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Which audio features should be used to detect tone from audio? Are there any open source frameworks or implementations which can be ported to mobile phones to process audio? Alternatively, would it be possible to collect audio features from the phone and then process this on the server so as to detect tone?

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Could you elaborate on which "tones" you want to detect? Your application is a bit unclear... –  pichenettes Dec 2 '12 at 1:51
I'm sorry , i should have explained in greater detail. Tones could be "anger", "happy" and so on. –  Dony George Dec 2 '12 at 4:19
I am not an expert on the topic, but I know enough to think that this is likely to be a very hard problem in general, and likely to be entirely intractable unless you limit it to, say, English speakers. The reason is that how your voice changes will almost certainly depend on your language and/or culture. –  Jim Clay Dec 3 '12 at 13:17
As @JimClay mentions this is a very very hard problem, so I think your best bet is to use supervised learning instead of brute-force feature extraction. –  Mohammad Dec 3 '12 at 14:36
This question has a large non-signal-processing part: How are emotions encoded in spoken language? Maybe accentuation of phonems in a word, or of words in a sentence? Have you looked for psychological experiments on this? Maybe that would give you an idea which features could be useful. –  nikie Dec 4 '12 at 8:41
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2 Answers

up vote 2 down vote accepted

I dont know how bound your problem is... Is this dealing only with words that are already detected?

This is a very very hard problem, as @JimClay mentions. For such problems, one cannot simply say "pick highest "x"", because the features are not obvious to us. (Even though they might be obvious to non-observable states within our brains, whose signal processing paradigms are unfortunately inaccessible to us via introspection).

So in problems such as those, I would first collect a large sample of "angry" tones, and a large sample of "happy" tones to contrast. You now have two options:

1) I would 'brute force' it and start looking for features to extract that separate them amicably in feature space. It is honestly hard to say where to begin without looking at real data. VERY coarsely speaking, I imagine angry tones have more low-frequency information, VS higher-pitched happy ones. This then lends itself to including the DFT of the data as 1 feature in DFT_length dimensional space. Of course, not all 'low pitchy' sounds are angry, and not all high-pitchy sounds are happy, so you need another feature vector(s) on which to discriminate, lest you inadvertently create a male-female detector...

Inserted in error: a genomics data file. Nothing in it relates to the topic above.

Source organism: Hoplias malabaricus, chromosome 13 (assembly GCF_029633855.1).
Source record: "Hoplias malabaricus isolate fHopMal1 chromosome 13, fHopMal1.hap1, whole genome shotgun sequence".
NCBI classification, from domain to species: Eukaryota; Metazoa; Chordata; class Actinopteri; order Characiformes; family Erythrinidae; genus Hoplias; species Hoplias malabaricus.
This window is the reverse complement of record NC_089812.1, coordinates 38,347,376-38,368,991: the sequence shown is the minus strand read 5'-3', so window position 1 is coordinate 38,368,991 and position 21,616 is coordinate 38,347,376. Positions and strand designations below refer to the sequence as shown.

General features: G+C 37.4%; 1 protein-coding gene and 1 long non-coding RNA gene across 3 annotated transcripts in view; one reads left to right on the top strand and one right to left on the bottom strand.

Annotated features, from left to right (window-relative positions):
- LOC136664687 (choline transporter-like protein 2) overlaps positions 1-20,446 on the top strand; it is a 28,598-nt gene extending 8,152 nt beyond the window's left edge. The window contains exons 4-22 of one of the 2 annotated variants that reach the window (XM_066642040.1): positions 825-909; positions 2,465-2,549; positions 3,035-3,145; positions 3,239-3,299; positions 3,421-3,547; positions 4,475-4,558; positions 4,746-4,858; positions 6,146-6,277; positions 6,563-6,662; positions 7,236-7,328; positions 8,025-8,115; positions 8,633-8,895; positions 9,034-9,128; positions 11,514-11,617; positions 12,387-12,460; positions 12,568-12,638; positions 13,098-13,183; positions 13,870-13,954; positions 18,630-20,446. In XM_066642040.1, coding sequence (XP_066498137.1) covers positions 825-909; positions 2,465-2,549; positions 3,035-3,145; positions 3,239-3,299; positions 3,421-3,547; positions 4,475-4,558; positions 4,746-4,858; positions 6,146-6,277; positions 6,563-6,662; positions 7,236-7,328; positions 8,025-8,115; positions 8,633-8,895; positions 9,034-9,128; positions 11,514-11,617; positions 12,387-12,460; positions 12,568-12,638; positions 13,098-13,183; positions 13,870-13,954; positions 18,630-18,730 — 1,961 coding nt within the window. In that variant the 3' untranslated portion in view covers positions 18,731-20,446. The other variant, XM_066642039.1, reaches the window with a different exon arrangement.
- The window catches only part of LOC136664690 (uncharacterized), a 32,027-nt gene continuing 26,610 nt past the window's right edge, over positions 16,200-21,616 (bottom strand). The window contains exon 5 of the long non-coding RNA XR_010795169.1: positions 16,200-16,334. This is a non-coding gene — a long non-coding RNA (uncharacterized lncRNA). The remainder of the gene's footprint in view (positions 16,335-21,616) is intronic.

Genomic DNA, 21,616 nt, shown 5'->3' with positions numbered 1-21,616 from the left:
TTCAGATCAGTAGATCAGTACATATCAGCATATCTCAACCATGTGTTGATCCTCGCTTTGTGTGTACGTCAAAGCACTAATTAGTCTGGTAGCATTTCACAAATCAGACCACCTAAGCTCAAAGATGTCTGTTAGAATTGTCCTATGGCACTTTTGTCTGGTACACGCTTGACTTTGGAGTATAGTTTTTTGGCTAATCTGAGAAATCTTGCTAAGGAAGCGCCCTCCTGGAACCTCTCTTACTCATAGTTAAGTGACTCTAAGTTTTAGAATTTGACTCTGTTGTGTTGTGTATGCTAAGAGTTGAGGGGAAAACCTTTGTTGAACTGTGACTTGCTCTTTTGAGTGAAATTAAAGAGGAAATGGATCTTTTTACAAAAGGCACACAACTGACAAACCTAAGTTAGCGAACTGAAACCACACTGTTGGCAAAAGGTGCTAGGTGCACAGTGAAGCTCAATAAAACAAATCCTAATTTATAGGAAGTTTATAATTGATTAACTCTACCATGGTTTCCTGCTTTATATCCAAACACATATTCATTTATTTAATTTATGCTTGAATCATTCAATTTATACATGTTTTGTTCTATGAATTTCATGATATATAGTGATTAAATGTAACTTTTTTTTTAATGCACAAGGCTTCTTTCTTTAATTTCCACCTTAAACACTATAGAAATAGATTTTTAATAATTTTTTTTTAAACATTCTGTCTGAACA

2) I would use a different approach and simply label my data vectors, (here, each data vector is the time domain snippet of detected words, all of which are re-sampled so that they have the same pre-determined length). I would then start off with a simple linear perceptron to try and create a hyper-plane to best separate the two classes. (You can add an extra dimension to your classifier to make linearly un-separable clusters separable by taking your hyper-plane up one more dimension). Once adequately trained, you can use that weight vector as your classifier and project all data vectors unto it to determine which class it falls under. Bear in mind you need A LOT of training data for this to work properly, because there are many situations where emotions can manifest itself in words and phrases. This is why I asked you how bound your problem is. (Words? Phrases? Sentences?, etc).

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+1. I am not confident that the approaches you describe would work, but I agree that they have the best chance of success. –  Jim Clay Dec 3 '12 at 15:20
@JimClay Neither am I. :-) Its my best shot without looking at actual data. –  Mohammad Dec 3 '12 at 15:24
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There are a number of papers on this topic in IEEE.

This a thesis on the topic available to download. You can look at the papers in the thesis bibliography.

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Is this a Master Thesis, a PhD Thesis? More importantly, is this your thesis (you should mention that if that's true)? Also, answers containing only links to resources without any explanation are generally discouraged: it would be much nicer if you can provide a sentence or two of summary of the basic ideas you're recommending with your literature, or why you think the literature is good. –  penelope Dec 4 '12 at 9:04
for why only-link answers are bad, take a look here: meta.stackoverflow.com/a/8259 –  penelope Dec 4 '12 at 9:10
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